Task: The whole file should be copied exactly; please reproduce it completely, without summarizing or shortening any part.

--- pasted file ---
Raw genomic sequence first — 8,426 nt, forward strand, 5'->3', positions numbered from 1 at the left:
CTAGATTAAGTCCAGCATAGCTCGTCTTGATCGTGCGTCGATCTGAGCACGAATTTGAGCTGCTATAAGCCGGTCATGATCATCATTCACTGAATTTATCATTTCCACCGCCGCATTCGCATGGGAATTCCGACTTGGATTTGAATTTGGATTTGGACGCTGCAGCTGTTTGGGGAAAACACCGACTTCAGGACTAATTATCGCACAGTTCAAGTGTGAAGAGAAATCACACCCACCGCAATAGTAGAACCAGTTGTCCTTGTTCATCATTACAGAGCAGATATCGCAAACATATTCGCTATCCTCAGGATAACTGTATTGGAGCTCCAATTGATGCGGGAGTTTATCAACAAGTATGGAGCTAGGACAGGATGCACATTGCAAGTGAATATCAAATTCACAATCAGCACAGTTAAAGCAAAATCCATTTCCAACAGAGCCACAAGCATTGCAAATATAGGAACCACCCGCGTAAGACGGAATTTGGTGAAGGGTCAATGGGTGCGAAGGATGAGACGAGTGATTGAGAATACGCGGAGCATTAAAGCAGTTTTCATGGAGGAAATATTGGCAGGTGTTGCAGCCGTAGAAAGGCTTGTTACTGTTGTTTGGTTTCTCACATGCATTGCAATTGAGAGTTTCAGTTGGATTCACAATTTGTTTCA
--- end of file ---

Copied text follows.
Raw genomic sequence first — 8,426 nt, forward strand, 5'->3', positions numbered from 1 at the left:
CTAGATTAAGTCCAGCATAGCTCGTCTTGATCGTGCGTCGATCTGAGCACGAATTTGAGCTGCTATAAGCCGGTCATGATCATCATTCACTGAATTTATCATTTCCACCGCCGCATTCGCATGGGAATTCCGACTTGGATTTGAATTTGGATTTGGACGCTGCAGCTGTTTGGGGAAAACACCGACTTCAGGACTAATTATCGCACAGTTCAAGTGTGAAGAGAAATCACACCCACCGCAATAGTAGAACCAGTTGTCCTTGTTCATCATTACAGAGCAGATATCGCAAACATATTCGCTATCCTCAGGATAACTGTATTGGAGCTCCAATTGATGCGGGAGTTTATCAACAAGTATGGAGCTAGGACAGGATGCACATTGCAAGTGAATATCAAATTCACAATCAGCACAGTTAAAGCAAAATCCATTTCCAACAGAGCCACAAGCATTGCAAATATAGGAACCACCCGCGTAAGACGGAATTTGGTGAAGGGTCAATGGGTGCGAAGGATGAGACGAGTGATTGAGAATACGCGGAGCATTAAAGCAGTTTTCATGGAGGAAATATTGGCAGGTGTTGCAGCCGTAGAAAGGCTTGTTACTGTTGTTTGGTTTCTCACATGCATTGCAATTGAGAGTTTCAGTTGGATTCACAATTTGTTTCA